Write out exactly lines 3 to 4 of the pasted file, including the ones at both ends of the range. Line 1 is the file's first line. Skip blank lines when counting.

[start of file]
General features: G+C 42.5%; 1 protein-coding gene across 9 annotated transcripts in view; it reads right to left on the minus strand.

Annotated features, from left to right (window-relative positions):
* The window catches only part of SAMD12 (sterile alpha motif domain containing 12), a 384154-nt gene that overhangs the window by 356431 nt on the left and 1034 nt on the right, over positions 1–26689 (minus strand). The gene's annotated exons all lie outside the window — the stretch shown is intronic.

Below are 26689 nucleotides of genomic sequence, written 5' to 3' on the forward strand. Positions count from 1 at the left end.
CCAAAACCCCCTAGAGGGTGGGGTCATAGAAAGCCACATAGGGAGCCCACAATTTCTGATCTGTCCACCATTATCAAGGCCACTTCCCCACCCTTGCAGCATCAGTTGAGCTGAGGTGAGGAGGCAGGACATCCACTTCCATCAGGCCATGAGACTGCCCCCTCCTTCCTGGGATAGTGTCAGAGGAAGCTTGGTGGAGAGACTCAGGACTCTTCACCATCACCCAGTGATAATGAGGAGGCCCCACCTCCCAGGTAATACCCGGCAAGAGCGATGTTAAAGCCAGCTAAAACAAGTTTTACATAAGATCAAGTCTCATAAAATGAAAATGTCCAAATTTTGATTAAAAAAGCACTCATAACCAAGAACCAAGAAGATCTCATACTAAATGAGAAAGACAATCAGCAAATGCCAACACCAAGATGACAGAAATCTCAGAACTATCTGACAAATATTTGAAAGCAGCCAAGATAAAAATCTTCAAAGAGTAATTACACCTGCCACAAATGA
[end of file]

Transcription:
* The window catches only part of SAMD12 (sterile alpha motif domain containing 12), a 384154-nt gene that overhangs the window by 356431 nt on the left and 1034 nt on the right, over positions 1–26689 (minus strand). The gene's annotated exons all lie outside the window — the stretch shown is intronic.

Below are 26689 nucleotides of genomic sequence, written 5' to 3' on the forward strand. Positions count from 1 at the left end.